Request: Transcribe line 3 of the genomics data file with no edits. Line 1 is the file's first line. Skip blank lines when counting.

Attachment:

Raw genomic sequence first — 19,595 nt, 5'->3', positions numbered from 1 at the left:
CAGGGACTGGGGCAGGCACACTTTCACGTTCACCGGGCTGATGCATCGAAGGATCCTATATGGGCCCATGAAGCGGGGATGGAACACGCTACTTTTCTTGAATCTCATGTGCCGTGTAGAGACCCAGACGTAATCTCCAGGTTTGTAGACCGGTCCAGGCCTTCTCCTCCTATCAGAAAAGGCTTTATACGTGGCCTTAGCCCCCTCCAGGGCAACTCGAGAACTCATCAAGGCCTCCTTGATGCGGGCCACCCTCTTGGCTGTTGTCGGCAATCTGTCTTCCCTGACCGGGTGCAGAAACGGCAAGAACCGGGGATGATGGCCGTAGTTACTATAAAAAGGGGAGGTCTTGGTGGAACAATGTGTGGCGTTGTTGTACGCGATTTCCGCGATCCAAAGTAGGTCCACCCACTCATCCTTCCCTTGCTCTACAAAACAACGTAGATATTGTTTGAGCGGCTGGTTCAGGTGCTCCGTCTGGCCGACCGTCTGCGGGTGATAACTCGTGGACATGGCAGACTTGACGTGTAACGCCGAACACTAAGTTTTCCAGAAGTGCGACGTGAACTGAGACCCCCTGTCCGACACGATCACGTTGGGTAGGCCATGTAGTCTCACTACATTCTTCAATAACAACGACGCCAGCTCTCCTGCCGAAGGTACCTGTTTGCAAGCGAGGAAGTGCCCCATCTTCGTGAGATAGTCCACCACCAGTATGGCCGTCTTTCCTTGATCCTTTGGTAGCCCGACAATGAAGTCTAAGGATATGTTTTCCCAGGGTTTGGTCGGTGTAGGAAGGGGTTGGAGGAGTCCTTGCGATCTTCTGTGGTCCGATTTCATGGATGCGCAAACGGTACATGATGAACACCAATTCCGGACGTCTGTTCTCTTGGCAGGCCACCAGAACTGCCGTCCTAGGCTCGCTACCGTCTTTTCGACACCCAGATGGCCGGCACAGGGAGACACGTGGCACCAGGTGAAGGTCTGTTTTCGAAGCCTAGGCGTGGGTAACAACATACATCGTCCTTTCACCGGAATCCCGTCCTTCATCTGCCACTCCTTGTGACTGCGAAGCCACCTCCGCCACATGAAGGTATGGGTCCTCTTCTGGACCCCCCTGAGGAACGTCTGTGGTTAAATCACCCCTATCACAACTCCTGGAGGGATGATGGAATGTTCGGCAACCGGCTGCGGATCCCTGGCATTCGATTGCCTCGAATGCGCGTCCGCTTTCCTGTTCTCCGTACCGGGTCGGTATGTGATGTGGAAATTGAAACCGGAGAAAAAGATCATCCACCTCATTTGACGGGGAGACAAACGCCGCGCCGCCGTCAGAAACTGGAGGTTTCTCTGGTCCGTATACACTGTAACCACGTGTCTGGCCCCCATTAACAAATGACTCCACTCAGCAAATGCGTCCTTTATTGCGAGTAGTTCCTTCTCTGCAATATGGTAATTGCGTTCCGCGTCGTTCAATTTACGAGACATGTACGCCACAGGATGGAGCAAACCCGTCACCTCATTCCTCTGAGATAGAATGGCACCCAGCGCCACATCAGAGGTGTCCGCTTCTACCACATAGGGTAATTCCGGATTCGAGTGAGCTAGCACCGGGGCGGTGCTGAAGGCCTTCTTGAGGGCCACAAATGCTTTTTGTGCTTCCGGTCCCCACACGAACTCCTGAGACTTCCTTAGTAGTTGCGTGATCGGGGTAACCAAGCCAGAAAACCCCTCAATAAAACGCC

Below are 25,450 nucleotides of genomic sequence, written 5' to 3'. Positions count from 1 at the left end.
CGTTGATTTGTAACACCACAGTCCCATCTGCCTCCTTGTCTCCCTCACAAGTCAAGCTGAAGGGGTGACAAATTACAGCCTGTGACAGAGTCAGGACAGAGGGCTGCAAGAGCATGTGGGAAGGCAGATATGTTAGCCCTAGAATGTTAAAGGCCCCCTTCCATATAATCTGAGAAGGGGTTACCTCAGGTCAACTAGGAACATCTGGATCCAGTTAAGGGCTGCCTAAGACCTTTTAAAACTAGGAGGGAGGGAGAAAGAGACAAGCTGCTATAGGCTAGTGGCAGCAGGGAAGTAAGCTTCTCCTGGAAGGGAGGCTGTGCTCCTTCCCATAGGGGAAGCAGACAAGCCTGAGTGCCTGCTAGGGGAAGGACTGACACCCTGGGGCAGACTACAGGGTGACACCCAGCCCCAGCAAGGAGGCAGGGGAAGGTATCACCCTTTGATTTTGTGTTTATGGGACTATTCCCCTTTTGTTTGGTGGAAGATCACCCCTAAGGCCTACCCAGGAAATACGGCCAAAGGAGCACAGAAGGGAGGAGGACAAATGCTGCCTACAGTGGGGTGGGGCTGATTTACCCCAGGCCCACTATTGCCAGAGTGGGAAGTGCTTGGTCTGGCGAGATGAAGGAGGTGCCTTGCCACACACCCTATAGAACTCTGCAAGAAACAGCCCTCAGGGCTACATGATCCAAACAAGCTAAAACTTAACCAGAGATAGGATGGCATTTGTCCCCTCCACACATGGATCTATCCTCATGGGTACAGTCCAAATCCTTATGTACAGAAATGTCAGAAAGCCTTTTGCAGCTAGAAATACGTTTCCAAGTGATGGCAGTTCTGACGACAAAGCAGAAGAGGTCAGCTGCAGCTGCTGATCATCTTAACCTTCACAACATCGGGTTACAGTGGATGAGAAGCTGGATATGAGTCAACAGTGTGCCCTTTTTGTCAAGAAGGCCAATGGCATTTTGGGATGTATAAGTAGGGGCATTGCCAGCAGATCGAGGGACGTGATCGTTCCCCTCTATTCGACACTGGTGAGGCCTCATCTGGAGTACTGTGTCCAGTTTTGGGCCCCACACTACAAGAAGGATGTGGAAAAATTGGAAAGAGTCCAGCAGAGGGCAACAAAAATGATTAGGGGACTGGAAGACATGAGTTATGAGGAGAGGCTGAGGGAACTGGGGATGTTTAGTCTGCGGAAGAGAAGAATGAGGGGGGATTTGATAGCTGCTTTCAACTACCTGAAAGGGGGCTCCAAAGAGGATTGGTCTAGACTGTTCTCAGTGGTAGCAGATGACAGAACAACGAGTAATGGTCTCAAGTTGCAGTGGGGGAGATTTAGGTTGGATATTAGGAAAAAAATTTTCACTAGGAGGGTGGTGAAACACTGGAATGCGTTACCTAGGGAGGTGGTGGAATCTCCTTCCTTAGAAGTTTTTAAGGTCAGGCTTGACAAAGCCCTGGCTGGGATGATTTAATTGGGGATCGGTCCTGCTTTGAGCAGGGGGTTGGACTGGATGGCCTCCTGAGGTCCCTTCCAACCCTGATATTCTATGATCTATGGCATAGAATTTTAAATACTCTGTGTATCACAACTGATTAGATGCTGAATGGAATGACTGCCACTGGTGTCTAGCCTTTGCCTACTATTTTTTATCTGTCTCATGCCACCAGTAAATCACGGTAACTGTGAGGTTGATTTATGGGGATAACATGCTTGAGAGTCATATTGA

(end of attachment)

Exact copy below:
Below are 25,450 nucleotides of genomic sequence, written 5' to 3'. Positions count from 1 at the left end.